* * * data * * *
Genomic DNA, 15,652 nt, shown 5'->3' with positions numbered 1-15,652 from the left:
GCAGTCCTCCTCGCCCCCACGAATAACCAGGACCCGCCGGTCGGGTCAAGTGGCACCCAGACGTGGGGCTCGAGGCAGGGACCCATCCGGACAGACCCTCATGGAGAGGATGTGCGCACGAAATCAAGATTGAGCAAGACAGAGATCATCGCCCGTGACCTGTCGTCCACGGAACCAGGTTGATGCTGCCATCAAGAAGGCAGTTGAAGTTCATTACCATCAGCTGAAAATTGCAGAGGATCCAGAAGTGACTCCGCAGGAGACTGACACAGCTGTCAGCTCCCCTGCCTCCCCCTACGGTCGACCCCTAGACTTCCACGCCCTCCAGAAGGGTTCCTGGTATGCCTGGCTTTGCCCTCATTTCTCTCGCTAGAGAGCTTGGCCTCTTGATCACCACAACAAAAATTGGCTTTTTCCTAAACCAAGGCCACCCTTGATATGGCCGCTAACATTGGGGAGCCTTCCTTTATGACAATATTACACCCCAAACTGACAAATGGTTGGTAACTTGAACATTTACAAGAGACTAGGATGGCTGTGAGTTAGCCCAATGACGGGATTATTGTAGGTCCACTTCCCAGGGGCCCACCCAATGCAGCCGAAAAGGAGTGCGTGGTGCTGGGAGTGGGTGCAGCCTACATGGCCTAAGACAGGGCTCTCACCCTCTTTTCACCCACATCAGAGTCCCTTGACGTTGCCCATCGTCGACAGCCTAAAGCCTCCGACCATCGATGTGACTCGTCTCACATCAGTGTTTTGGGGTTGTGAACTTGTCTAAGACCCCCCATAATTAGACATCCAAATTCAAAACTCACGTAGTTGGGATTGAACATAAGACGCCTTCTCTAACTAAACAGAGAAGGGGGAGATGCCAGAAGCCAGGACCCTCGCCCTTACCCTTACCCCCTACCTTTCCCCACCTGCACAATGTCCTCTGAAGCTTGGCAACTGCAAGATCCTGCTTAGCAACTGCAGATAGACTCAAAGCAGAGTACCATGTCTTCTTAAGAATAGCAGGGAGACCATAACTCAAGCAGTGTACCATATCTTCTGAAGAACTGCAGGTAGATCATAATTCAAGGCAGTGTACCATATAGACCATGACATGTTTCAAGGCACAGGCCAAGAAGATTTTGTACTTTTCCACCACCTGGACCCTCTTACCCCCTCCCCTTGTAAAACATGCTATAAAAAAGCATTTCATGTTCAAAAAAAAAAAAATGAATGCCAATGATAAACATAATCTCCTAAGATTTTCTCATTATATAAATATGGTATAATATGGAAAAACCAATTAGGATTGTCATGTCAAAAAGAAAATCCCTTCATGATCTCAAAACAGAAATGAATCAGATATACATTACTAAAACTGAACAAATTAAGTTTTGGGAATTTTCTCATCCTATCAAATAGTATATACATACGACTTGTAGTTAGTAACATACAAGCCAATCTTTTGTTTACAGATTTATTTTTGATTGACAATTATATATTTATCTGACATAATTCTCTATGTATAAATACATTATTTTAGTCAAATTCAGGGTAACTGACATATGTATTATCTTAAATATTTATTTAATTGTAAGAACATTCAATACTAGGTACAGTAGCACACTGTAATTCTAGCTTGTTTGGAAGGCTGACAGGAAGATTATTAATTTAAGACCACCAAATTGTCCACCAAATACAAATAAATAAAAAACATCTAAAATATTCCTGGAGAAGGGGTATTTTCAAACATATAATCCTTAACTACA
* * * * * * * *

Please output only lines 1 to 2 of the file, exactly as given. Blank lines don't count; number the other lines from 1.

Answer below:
Genomic DNA, 15,652 nt, shown 5'->3' with positions numbered 1-15,652 from the left:
GCAGTCCTCCTCGCCCCCACGAATAACCAGGACCCGCCGGTCGGGTCAAGTGGCACCCAGACGTGGGGCTCGAGGCAGGGACCCATCCGGACAGACCCTCATGGAGAGGATGTGCGCACGAAATCAAGATTGAGCAAGACAGAGATCATCGCCCGTGACCTGTCGTCCACGGAACCAGGTTGATGCTGCCATCAAGAAGGCAGTTGAAGTTCATTACCATCAGCTGAAAATTGCAGAGGATCCAGAAGTGACTCCGCAGGAGACTGACACAGCTGTCAGCTCCCCTGCCTCCCCCTACGGTCGACCCCTAGACTTCCACGCCCTCCAGAAGGGTTCCTGGTATGCCTGGCTTTGCCCTCATTTCTCTCGCTAGAGAGCTTGGCCTCTTGATCACCACAACAAAAATTGGCTTTTTCCTAAACCAAGGCCACCCTTGATATGGCCGCTAACATTGGGGAGCCTTCCTTTATGACAATATTACACCCCAAACTGACAAATGGTTGGTAACTTGAACATTTACAAGAGACTAGGATGGCTGTGAGTTAGCCCAATGACGGGATTATTGTAGGTCCACTTCCCAGGGGCCCACCCAATGCAGCCGAAAAGGAGTGCGTGGTGCTGGGAGTGGGTGCAGCCTACATGGCCTAAGACAGGGCTCTCACCCTCTTTTCACCCACATCAGAGTCCCTTGACGTTGCCCATCGTCGACAGCCTAAAGCCTCCGACCATCGATGTGACTCGTCTCACATCAGTGTTTTGGGGTTGTGAACTTGTCTAAGACCCCCCATAATTAGACATCCAAATTCAAAACTCACGTAGTTGGGATTGAACATAAGACGCCTTCTCTAACTAAACAGAGAAGGGGGAGATGCCAGAAGCCAGGACCCTCGCCCTTACCCTTACCCCCTACCTTTCCCCACCTGCACAATGTCCTCTGAAGCTTGGCAACTGCAAGATCCTGCTTAGCAACTGCAGATAGACTCAAAGCAGAGTACCATGTCTTCTTAAGAATAGCAGGGAGACCATAACTCAAGCAGTGTACCATATCTTCTGAAGAACTGCAGGTAGATCATAATTCAAGGCAGTGTACCATATAGACCATGACATGTTTCAAGGCACAGGCCAAGAAGATTTTGTACTTTTCCACCACCTGGACCCTCTTACCCCCTCCCCTTGTAAAACATGCTATAAAAAAGCATTTCATGTTCAAAAAAAAAAAAATGAATGCCAATGATAAACATAATCTCCTAAGATTTTCTCATTATATAAATATGGTATAATATGGAAAAACCAATTAGGATTGTCATGTCAAAAAGAAAATCCCTTCATGATCTCAAAACAGAAATGAATCAGATATACATTACTAAAACTGAACAAATTAAGTTTTGGGAATTTTCTCATCCTATCAAATAGTATATACATACGACTTGTAGTTAGTAACATACAAGCCAATCTTTTGTTTACAGATTTATTTTTGATTGACAATTATATATTTATCTGACATAATTCTCTATGTATAAATACATTATTTTAGTCAAATTCAGGGTAACTGACATATGTATTATCTTAAATATTTATTTAATTGTAAGAACATTCAATACTAGGTACAGTAGCACACTGTAATTCTAGCTTGTTTGGAAGGCTGACAGGAAGATTATTAATTTAAGACCACCAAATTGTCCACCAAATACAAATAAATAAAAAACATCTAAAATATTCCTGGAGAAGGGGTATTTTCAAACATATAATCCTTAACTACA